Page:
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Posted by on Jan 21, 2015

Gift: The Foundation of All Reality

Gift: The Foundation of All Reality

Gift of FlowersFor a Christian, “gift” is a term for the very foundation of all reality. God in him/herself is gift. The Trinity is by definition fundamentally constituted as a Reality of love which is self-donating. Each Person of the Trinity delights in giving of Himself to the Other and receiving Love from the Other. There is the oddest paradox in this for the human observer. The most majestic Reality with endless glory is also the most humble. And, the greatest delight is to be able to please the Other with the gift of the Self. This sense of gift as the center of Sacred Reality turns the human sense of power on its head. Real power is surrender.

The Scriptures are full of texts describing God’s gifts to humanity. Psalm 118: 25 reads, “The Lord is God and has given us light.” In Isaiah 61: 3 we see, “to give them oil of gladness in place of mourning.” In the New Testament we find reference to spiritual gifts given either for the inner growth of individuals or the Church or for their outer growth, i.e. out in the world (Romans 12, I Cor. 12, Ephesians 4, I Peter 4). All agree that these gifts cannot be earned but are freely given by God and that there is great diversity of gifts.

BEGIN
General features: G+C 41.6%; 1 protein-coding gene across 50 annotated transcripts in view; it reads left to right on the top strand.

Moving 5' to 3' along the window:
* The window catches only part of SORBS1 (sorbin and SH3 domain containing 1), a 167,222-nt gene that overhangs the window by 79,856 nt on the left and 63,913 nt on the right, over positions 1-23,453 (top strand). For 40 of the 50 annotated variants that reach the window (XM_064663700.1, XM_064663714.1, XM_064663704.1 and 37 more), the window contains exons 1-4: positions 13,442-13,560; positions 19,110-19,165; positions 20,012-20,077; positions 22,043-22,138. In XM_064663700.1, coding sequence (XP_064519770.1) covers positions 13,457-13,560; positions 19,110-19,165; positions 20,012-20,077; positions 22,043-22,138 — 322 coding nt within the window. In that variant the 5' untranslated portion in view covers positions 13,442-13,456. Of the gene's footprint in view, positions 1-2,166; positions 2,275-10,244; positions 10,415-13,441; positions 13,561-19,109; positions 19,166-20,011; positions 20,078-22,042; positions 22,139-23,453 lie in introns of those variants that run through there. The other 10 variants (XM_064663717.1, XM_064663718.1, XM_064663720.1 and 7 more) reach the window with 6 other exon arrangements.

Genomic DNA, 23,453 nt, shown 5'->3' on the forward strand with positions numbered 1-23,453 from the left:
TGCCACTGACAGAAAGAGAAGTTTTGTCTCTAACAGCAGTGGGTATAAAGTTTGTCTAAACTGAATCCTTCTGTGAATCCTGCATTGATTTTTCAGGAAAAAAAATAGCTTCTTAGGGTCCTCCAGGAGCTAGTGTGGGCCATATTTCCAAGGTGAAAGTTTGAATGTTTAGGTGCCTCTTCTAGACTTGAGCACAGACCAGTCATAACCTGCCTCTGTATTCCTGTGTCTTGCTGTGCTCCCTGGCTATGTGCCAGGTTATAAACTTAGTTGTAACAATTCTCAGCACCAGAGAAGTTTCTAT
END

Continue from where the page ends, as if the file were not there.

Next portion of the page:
In the area of Christian spirituality there are many texts that speak of God’s gifts to humanity that are not reserved only for certain people but are the true destiny of all lovers of God. In the Living Flame of Love, John of the Cross describes the highest kind of human development as the gift from God in which a person is so transformed into God’s likeness that the person loves God with a love that is far beyond natural human love (Stanza III, para. 79-81). This experience of loving God with God’s love causes amazing joy to the person because the qualities of love within God’s love, which the person has and gives, are more beautiful and splendid than anything which a human could imagine, create, or give. At this point in the spiritual life, the person has a completely developed sense of his or her smallness relative to God and yet knowledge of the respect and admiration that God has for him or her. The person, though, knows that its love is finite but can forge forward in faith trusting that the finite love can and is transformed by God into an intimate and reciprocal relationship.

The entirety of Teresa of Avila’s Interior Castle is about the desire for and reception of gifts from God. Teresa writes of “favors” (mercedes) and “gifts” (regalos). Throughout the book, as she describes the transformation of the soul, Teresa is urging her readers to seek union with God and presents the blessings that will come at every stage even though growth will often be difficult. She makes it clear that God puts desires in us to sustain us. And, that if we are experiencing desire, that is a sign that God intends to give us what we long for. The word “gift” is especially important in the context of Christian spirituality because it emphasizes the priority of God. For Christians, God calls us, desires good things for us, especially intimacy with God, and gives us the strength to stay on the journey to the fulfillment of this gift. We do not make holiness happen.